And central to the Pope’s homily at Mass in Havana’s Revolution Square March 28 was an interpretation of the story of Nebuchadnezzar that equated the three men of faith forced into the furnace with the suffering of regime opponents who are in the right.

“In today’s first reading, the three young men persecuted by the Babylonian king preferred to face death by fire rather than betray their conscience and their faith,” the Pope said. “They experienced the strength to ‘give thanks, glorify and praise God’ in the conviction that the Lord of the universe and of history would not abandon them to death and annihilation. Truly, God never abandons his children; he never forgets them. He is above us and is able to save us by his power.”

Because the Church exists to “make others sharers in” Christ, he insisted that the Church have “basic religious freedom, which consists in her being able to proclaim and to celebrate her faith also in public, bringing to others the message of love, reconciliation and peace which Jesus brought to the world.” While progress has been made in Cuba “to enable the Church to carry out her essential mission of expressing her faith openly and publicly,” he said, “this must continue forward, and I wish to encourage the country’s government authorities to strengthen what has already been achieved and advance along this path of genuine service to the true good of Cuban society as a whole.”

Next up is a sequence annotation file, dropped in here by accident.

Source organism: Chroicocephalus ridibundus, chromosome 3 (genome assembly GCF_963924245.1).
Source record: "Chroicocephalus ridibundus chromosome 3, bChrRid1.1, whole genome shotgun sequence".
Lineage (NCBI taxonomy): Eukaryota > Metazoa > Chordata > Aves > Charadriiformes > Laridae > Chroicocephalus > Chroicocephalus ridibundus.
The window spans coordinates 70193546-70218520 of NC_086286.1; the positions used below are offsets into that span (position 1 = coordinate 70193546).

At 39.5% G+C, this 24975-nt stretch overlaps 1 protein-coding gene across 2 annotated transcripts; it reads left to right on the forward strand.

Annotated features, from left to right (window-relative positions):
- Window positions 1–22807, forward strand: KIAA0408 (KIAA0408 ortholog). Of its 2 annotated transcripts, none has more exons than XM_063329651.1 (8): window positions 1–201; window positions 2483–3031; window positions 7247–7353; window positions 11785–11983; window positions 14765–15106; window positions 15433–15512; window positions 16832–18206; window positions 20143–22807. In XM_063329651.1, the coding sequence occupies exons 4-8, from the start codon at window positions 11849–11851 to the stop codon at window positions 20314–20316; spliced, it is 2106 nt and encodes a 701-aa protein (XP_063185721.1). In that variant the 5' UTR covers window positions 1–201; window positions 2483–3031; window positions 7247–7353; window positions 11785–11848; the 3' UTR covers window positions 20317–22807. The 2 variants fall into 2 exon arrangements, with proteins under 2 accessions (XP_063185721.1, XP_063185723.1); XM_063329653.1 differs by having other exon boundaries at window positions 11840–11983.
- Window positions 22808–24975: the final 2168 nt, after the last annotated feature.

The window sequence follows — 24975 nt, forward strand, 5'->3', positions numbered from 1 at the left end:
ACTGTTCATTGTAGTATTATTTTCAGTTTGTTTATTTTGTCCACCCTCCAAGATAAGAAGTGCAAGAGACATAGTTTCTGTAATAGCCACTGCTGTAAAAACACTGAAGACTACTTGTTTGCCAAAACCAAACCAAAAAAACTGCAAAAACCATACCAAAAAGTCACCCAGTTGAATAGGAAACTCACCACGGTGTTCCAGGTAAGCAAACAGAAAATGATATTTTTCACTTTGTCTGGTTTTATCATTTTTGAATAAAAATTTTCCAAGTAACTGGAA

Before he departed the island, the Holy Father met with Fidel Castro. At the last moment, Castro requested “a few minutes of his very busy time,” and the two men met at the nunciature for 30 minutes. According to the Vatican, he was full of questions for Pope Benedict, centering on Church liturgy and the pontiff’s functions. He endorsed the prospect of sainthood for Blesseds John Paul II and Mother Teresa.

“Cuba and the world need change,” the Pope concluded in his Havana homily, “but this will occur only if each one is in a position to seek the truth and chooses the way of love, sowing reconciliation and fraternity.”

As the Pope prepared to leave the altar after Mass, chants of “Libertad! Libertad!” — Freedom! Freedom! — rose up from the crowd.

Trish Bailey de Arceo filed several reports from Guanajuato, Mexico.
 Victor Gaetan writes from Washington. He received the 2011

Catholic Press Association’s top award for a Register series on Cuba.